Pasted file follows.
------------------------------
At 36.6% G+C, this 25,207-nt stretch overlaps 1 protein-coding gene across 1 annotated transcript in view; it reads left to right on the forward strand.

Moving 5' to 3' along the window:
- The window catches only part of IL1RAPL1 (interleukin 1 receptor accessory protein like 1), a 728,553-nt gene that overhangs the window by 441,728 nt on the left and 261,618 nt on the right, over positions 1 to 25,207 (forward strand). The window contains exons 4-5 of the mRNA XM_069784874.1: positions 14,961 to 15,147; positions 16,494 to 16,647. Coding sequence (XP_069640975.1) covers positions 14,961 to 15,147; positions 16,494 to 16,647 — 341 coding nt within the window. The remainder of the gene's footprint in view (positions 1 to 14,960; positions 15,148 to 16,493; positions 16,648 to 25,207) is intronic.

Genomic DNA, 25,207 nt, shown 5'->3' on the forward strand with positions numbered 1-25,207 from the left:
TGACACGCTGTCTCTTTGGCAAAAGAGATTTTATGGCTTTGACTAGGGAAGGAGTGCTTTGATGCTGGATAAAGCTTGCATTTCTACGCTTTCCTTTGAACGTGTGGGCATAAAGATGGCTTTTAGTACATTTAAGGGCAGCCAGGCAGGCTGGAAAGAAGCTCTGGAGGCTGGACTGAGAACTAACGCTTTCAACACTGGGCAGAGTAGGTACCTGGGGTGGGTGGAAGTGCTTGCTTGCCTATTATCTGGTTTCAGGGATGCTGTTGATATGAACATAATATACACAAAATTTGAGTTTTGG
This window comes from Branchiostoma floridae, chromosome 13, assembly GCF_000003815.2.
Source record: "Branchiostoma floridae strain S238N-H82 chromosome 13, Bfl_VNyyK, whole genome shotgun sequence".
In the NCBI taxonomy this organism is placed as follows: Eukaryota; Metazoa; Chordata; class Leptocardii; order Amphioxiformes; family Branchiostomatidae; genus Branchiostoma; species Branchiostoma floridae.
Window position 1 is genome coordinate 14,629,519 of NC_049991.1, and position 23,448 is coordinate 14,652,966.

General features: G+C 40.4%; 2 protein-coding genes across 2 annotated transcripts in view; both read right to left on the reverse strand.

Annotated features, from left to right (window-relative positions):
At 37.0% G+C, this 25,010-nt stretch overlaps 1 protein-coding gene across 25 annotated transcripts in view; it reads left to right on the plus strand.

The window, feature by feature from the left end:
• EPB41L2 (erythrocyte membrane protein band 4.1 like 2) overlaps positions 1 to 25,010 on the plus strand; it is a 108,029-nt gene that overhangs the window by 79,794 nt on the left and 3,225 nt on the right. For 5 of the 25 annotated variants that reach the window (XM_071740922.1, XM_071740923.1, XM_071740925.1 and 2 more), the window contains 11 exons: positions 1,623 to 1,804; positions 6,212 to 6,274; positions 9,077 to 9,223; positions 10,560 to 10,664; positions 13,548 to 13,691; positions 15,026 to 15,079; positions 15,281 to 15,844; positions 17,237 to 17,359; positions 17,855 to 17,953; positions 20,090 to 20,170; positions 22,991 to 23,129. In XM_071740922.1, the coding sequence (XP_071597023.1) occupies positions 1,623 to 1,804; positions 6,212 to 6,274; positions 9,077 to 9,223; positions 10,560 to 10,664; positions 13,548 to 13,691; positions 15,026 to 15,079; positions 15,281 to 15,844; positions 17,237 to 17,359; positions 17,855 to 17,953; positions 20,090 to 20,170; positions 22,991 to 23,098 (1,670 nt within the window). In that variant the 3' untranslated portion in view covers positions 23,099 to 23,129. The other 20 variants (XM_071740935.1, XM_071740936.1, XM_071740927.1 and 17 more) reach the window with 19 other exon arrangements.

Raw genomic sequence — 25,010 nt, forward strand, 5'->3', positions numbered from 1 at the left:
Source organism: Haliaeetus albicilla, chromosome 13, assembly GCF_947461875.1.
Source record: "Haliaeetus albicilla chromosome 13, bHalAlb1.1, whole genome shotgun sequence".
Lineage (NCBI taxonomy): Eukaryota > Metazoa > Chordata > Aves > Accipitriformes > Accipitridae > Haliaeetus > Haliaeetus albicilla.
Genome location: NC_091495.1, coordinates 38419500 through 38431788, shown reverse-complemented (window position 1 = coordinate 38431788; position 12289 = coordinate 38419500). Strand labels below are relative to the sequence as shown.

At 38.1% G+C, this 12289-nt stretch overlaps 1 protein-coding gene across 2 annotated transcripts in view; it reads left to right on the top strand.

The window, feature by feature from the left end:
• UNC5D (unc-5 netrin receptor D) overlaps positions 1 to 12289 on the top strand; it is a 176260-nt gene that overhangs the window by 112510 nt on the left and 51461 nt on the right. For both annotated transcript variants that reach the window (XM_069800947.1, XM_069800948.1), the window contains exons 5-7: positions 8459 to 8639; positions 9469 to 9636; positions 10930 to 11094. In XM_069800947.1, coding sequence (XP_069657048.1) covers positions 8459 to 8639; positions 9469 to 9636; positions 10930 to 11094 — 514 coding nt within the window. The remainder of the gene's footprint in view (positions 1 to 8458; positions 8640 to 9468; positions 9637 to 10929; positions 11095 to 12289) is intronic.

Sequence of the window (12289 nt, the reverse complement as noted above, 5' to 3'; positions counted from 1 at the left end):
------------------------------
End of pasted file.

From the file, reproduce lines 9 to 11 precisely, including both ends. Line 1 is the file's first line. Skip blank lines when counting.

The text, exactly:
Window position 1 is genome coordinate 14,629,519 of NC_049991.1, and position 23,448 is coordinate 14,652,966.

General features: G+C 40.4%; 2 protein-coding genes across 2 annotated transcripts in view; both read right to left on the reverse strand.

Annotated features, from left to right (window-relative positions):